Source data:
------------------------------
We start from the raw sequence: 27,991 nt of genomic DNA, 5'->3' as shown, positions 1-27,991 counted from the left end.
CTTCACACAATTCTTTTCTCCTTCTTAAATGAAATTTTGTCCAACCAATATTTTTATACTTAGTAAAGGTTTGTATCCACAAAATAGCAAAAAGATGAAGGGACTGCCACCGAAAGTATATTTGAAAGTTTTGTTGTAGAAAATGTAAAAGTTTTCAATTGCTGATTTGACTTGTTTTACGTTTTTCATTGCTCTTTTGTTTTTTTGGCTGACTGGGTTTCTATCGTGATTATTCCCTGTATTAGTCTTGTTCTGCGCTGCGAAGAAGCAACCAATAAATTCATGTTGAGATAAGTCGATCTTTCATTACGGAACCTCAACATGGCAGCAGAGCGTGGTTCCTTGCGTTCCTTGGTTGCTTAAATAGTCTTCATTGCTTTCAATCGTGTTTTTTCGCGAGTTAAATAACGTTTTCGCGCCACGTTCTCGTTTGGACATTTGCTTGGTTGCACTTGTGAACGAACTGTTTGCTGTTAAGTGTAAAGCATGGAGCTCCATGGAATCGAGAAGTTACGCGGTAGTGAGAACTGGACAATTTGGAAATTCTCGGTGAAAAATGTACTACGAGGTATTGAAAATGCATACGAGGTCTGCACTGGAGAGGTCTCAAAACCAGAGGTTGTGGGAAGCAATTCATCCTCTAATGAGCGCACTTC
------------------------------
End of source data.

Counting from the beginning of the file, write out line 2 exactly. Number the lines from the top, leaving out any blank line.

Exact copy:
CTTCACACAATTCTTTTCTCCTTCTTAAATGAAATTTTGTCCAACCAATATTTTTATACTTAGTAAAGGTTTGTATCCACAAAATAGCAAAAAGATGAAGGGACTGCCACCGAAAGTATATTTGAAAGTTTTGTTGTAGAAAATGTAAAAGTTTTCAATTGCTGATTTGACTTGTTTTACGTTTTTCATTGCTCTTTTGTTTTTTTGGCTGACTGGGTTTCTATCGTGATTATTCCCTGTATTAGTCTTGTTCTGCGCTGCGAAGAAGCAACCAATAAATTCATGTTGAGATAAGTCGATCTTTCATTACGGAACCTCAACATGGCAGCAGAGCGTGGTTCCTTGCGTTCCTTGGTTGCTTAAATAGTCTTCATTGCTTTCAATCGTGTTTTTTCGCGAGTTAAATAACGTTTTCGCGCCACGTTCTCGTTTGGACATTTGCTTGGTTGCACTTGTGAACGAACTGTTTGCTGTTAAGTGTAAAGCATGGAGCTCCATGGAATCGAGAAGTTACGCGGTAGTGAGAACTGGACAATTTGGAAATTCTCGGTGAAAAATGTACTACGAGGTATTGAAAATGCATACGAGGTCTGCACTGGAGAGGTCTCAAAACCAGAGGTTGTGGGAAGCAATTCATCCTCTAATGAGCGCACTTC